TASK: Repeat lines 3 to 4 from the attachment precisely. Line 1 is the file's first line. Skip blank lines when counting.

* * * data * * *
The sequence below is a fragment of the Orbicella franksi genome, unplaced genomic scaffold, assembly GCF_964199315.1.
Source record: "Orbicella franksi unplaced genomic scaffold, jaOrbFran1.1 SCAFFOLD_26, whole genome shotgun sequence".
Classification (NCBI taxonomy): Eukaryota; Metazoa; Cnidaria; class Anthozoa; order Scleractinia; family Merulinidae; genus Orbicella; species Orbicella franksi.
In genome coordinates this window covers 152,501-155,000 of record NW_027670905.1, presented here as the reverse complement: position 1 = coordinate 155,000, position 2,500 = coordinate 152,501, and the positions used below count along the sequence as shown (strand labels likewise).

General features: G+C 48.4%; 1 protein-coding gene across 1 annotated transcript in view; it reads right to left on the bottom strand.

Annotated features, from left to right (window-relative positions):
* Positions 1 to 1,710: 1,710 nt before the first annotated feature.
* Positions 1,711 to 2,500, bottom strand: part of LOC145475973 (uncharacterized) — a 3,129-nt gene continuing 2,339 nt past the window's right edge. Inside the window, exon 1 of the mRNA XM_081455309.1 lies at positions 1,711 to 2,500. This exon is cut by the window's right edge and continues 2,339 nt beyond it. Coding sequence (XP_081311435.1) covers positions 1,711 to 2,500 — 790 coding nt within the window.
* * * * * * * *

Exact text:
Classification (NCBI taxonomy): Eukaryota; Metazoa; Cnidaria; class Anthozoa; order Scleractinia; family Merulinidae; genus Orbicella; species Orbicella franksi.
In genome coordinates this window covers 152,501-155,000 of record NW_027670905.1, presented here as the reverse complement: position 1 = coordinate 155,000, position 2,500 = coordinate 152,501, and the positions used below count along the sequence as shown (strand labels likewise).